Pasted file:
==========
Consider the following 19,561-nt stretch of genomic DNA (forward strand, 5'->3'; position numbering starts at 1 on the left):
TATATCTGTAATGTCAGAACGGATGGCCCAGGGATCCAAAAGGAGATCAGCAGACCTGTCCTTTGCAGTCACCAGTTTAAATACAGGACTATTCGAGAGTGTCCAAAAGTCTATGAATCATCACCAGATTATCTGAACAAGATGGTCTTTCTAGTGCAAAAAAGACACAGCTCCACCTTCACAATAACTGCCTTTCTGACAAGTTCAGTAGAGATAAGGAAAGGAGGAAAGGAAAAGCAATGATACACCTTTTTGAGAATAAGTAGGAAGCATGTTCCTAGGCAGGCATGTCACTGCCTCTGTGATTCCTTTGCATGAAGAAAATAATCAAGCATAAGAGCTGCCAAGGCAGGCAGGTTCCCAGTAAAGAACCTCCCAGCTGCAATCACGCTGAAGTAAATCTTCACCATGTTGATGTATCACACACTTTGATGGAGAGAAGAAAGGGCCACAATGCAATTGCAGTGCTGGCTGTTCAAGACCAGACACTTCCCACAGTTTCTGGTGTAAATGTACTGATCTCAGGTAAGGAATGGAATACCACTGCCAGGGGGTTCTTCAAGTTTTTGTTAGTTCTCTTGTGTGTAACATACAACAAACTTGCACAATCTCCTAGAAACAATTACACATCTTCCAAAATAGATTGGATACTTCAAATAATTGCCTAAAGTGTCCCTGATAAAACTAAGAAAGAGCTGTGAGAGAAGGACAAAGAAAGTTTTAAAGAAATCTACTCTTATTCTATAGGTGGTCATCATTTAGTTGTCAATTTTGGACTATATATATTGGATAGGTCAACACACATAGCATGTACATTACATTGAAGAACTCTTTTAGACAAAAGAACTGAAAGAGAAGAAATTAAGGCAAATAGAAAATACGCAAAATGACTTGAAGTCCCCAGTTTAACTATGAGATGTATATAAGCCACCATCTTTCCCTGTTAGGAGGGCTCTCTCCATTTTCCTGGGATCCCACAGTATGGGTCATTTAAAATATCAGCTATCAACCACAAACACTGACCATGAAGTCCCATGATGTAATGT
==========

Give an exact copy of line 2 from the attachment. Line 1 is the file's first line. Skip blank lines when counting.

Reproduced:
TATATCTGTAATGTCAGAACGGATGGCCCAGGGATCCAAAAGGAGATCAGCAGACCTGTCCTTTGCAGTCACCAGTTTAAATACAGGACTATTCGAGAGTGTCCAAAAGTCTATGAATCATCACCAGATTATCTGAACAAGATGGTCTTTCTAGTGCAAAAAAGACACAGCTCCACCTTCACAATAACTGCCTTTCTGACAAGTTCAGTAGAGATAAGGAAAGGAGGAAAGGAAAAGCAATGATACACCTTTTTGAGAATAAGTAGGAAGCATGTTCCTAGGCAGGCATGTCACTGCCTCTGTGATTCCTTTGCATGAAGAAAATAATCAAGCATAAGAGCTGCCAAGGCAGGCAGGTTCCCAGTAAAGAACCTCCCAGCTGCAATCACGCTGAAGTAAATCTTCACCATGTTGATGTATCACACACTTTGATGGAGAGAAGAAAGGGCCACAATGCAATTGCAGTGCTGGCTGTTCAAGACCAGACACTTCCCACAGTTTCTGGTGTAAATGTACTGATCTCAGGTAAGGAATGGAATACCACTGCCAGGGGGTTCTTCAAGTTTTTGTTAGTTCTCTTGTGTGTAACATACAACAAACTTGCACAATCTCCTAGAAACAATTACACATCTTCCAAAATAGATTGGATACTTCAAATAATTGCCTAAAGTGTCCCTGATAAAACTAAGAAAGAGCTGTGAGAGAAGGACAAAGAAAGTTTTAAAGAAATCTACTCTTATTCTATAGGTGGTCATCATTTAGTTGTCAATTTTGGACTATATATATTGGATAGGTCAACACACATAGCATGTACATTACATTGAAGAACTCTTTTAGACAAAAGAACTGAAAGAGAAGAAATTAAGGCAAATAGAAAATACGCAAAATGACTTGAAGTCCCCAGTTTAACTATGAGATGTATATAAGCCACCATCTTTCCCTGTTAGGAGGGCTCTCTCCATTTTCCTGGGATCCCACAGTATGGGTCATTTAAAATATCAGCTATCAACCACAAACACTGACCATGAAGTCCCATGATGTAATGT